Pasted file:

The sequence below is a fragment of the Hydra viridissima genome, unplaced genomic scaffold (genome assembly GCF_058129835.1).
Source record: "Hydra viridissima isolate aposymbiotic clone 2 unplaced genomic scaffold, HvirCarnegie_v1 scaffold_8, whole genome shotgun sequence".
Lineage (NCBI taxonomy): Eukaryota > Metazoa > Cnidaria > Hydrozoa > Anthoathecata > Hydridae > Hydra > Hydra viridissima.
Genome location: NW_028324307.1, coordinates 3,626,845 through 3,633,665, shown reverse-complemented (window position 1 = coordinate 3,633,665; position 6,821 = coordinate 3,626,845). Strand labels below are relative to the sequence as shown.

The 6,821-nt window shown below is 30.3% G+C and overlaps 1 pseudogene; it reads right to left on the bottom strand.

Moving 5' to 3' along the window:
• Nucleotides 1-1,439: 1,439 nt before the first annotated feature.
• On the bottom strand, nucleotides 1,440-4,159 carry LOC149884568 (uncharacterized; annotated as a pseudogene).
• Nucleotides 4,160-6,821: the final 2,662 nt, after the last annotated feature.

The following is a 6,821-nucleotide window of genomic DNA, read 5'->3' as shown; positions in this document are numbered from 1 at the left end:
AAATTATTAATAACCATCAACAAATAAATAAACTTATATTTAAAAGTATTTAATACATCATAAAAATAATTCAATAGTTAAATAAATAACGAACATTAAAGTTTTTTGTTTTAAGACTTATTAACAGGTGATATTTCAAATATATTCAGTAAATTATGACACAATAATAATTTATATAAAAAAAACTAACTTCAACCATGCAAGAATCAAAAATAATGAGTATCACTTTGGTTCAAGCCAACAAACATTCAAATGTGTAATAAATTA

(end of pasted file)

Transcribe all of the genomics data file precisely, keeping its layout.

The sequence below is a fragment of the Hydra viridissima genome, unplaced genomic scaffold (genome assembly GCF_058129835.1).
Source record: "Hydra viridissima isolate aposymbiotic clone 2 unplaced genomic scaffold, HvirCarnegie_v1 scaffold_8, whole genome shotgun sequence".
Lineage (NCBI taxonomy): Eukaryota > Metazoa > Cnidaria > Hydrozoa > Anthoathecata > Hydridae > Hydra > Hydra viridissima.
Genome location: NW_028324307.1, coordinates 3,626,845 through 3,633,665, shown reverse-complemented (window position 1 = coordinate 3,633,665; position 6,821 = coordinate 3,626,845). Strand labels below are relative to the sequence as shown.

The 6,821-nt window shown below is 30.3% G+C and overlaps 1 pseudogene; it reads right to left on the bottom strand.

Moving 5' to 3' along the window:
• Nucleotides 1-1,439: 1,439 nt before the first annotated feature.
• On the bottom strand, nucleotides 1,440-4,159 carry LOC149884568 (uncharacterized; annotated as a pseudogene).
• Nucleotides 4,160-6,821: the final 2,662 nt, after the last annotated feature.

The following is a 6,821-nucleotide window of genomic DNA, read 5'->3' as shown; positions in this document are numbered from 1 at the left end:
AAATTATTAATAACCATCAACAAATAAATAAACTTATATTTAAAAGTATTTAATACATCATAAAAATAATTCAATAGTTAAATAAATAACGAACATTAAAGTTTTTTGTTTTAAGACTTATTAACAGGTGATATTTCAAATATATTCAGTAAATTATGACACAATAATAATTTATATAAAAAAAACTAACTTCAACCATGCAAGAATCAAAAATAATGAGTATCACTTTGGTTCAAGCCAACAAACATTCAAATGTGTAATAAATTA